Customers are no longer impressed by personalised communications. Nobody gets an email from their bank, addressed to them personally and imagines it was drafted by a customer service representative who knows anything about them. People aren’t surprised to see ads in their Instagram feed related to a product they almost bought yesterday. People understand how personalised marketing works – it’s become a baseline expectation for them and no longer evokes any sense of a “personal touch”.
If done badly, personalisation can have the opposite of its intended effect. Customers cringe at brands that use an overly familiar, easy-going tone when addressing them, knowing full well that the promotional email they’ve just received enquiring about their plans for the weekend was generated by a piece of software. If you’ve just quietly updated your Facebook relationship status from married to single, you’re unlikely to be impressed by an influx of ads for dating apps or singles bars. If you’re en route from work to a Friday evening Yoga class, committed to a weekend of healthy living, you might not want to be reminded of the Double Quarter Pounder meal plus McFlurry you drunkenly ordered this time last week.
Why should you automate personalised communications?
Companies that have built their reputation on their customer relationships and the personal, high-quality service they deliver, are often reluctant to cede control over those relationships to databases and algorithms. But as companies grow, they inevitably find that they can’t provide the personal touch they could when they had just a handful of customers. The reality is that scale creates distance between the customer and the company, and automation is the only practical way to bridge that divide.
The challenge brands face is that customers expect personalised communications, but they don’t necessarily like the idea of companies capturing their personal information and feeding it into an algorithm. The answer to this problem is pretty simple – you just need to provide value. If a prospect is genuinely enthusiastic about what they’ve just received, they’ll be willing to ignore the covert data capture, automated profiling, and profit motive behind it. This requires some understanding of where the recipient sits in the sales funnel, what they’re interested in, what they’re motivated by, and (therefore) what conversation you should be having with them.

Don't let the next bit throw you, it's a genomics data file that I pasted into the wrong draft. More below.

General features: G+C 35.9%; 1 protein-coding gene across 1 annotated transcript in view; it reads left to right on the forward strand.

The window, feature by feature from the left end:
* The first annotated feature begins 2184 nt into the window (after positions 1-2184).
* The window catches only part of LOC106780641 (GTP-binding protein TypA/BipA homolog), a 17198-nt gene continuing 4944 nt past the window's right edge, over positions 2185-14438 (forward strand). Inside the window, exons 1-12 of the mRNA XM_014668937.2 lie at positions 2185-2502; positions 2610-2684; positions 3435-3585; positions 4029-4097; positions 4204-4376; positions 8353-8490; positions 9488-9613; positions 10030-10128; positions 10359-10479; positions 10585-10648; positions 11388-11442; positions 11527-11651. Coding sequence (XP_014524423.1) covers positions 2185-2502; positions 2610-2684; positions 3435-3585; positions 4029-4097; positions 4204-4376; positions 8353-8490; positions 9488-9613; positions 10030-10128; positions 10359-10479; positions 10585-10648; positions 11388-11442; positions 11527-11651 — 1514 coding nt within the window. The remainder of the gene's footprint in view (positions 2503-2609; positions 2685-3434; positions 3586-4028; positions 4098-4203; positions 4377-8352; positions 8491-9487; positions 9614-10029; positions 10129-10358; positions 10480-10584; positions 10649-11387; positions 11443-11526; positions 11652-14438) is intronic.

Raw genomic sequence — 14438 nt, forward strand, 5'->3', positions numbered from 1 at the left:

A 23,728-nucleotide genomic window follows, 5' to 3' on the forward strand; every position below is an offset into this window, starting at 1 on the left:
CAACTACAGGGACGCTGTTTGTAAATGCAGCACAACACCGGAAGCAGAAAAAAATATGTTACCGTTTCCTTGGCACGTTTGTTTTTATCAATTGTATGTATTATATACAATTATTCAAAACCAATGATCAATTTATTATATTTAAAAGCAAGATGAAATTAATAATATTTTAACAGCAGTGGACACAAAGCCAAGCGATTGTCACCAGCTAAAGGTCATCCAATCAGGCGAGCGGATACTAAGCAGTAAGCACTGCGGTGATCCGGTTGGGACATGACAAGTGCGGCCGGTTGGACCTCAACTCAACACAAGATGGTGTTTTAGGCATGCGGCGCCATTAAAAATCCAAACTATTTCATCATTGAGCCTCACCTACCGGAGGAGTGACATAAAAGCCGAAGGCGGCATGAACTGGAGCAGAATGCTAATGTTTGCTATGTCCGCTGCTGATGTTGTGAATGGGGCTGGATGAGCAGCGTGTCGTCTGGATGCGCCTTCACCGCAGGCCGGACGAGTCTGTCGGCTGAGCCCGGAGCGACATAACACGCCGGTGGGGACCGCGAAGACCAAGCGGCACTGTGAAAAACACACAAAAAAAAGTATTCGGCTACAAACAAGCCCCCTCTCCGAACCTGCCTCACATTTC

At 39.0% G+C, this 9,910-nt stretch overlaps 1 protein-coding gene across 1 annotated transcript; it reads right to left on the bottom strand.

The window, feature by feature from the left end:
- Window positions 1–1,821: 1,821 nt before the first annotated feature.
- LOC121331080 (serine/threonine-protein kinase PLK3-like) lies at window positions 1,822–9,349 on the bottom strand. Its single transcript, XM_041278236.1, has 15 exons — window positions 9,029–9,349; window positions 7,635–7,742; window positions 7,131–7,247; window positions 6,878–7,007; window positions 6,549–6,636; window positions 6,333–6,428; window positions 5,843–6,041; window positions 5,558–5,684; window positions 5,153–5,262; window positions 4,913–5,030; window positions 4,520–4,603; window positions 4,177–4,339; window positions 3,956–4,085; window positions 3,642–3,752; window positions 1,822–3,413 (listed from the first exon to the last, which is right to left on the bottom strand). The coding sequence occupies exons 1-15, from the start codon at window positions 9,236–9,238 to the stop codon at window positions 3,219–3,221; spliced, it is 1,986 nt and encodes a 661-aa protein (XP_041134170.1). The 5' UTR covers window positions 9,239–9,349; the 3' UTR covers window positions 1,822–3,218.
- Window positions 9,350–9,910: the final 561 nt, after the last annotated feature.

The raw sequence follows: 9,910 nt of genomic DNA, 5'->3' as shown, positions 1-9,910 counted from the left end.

How to “nurture” prospects towards conversion with personalisation
The critical “nurture” stage of the user journey (between awareness and conversion) can be particularly challenging when it comes to delivering genuinely valuable, personalised communications. You don’t have the luxury of years of historical interaction data between the prospect and your brand, and the cost of creating a bad impression could be the loss of a potential customer.
Here are a few things to consider when devising your strategy:
Retain a personal touch
Don’t let “the data” make every decision for you. What you send to whom, where and when should be guided by data but also driven by an extensive set of business rules. These business rules, in turn, should be informed by your real-life relationships with and understanding of your customers. Your sales team are a great place to start if you want to know what prospects want or need at each stage of the buying lifecycle.
Maintain personal relationships.
Automating a majority of customer communications will free up your sales and customer service teams to focus on high-impact, high-value customer relationships. It’s important to maintain these relationships as you scale, not just for the sake of the accounts themselves, but for the sake of the valuable insights into your customer base that those relationships will continue to yield.
Collect data wherever possible
Nurturing prospects through to conversion requires you to quickly build an understanding of them based on a limited set of interactions. You can accelerate user profiling and segmentation by:
- Capturing personal information when they download gated content.
- Asking users for their content preferences when signing up for a newsletter.
- Offering freebies or discounts on sign-up and tracking what products they go for.
- Monitoring web interactions such as incomplete check-outs or content pageviews.
Capturing these data points will help you find the optimal conversation to have with your prospects, and the optimal time to have it.
Consider user location
One relatively easy data point to capture is the location of the prospect. With this information you’ll be able to:
- Deliver content at the right time of day.
- Deliver content that’s relevant to what’s happening in their location.
- Deliver content relevant to the weather.
Monitor & optimise
As with all user journeys, capturing performance data and continuously optimising is critical to success. IVE can help you unlock these insights and deliver automated journey optimisation through Salesforce Marketing Cloud. This solution allows you to build your journeys off a defined set of business rules, and then continuously optimise to find the optimal sequence of personalised content for each of your audience segments.